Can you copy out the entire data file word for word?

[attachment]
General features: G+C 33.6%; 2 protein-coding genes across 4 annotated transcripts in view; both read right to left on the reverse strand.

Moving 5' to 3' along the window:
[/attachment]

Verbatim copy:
General features: G+C 33.6%; 2 protein-coding genes across 4 annotated transcripts in view; both read right to left on the reverse strand.

Moving 5' to 3' along the window: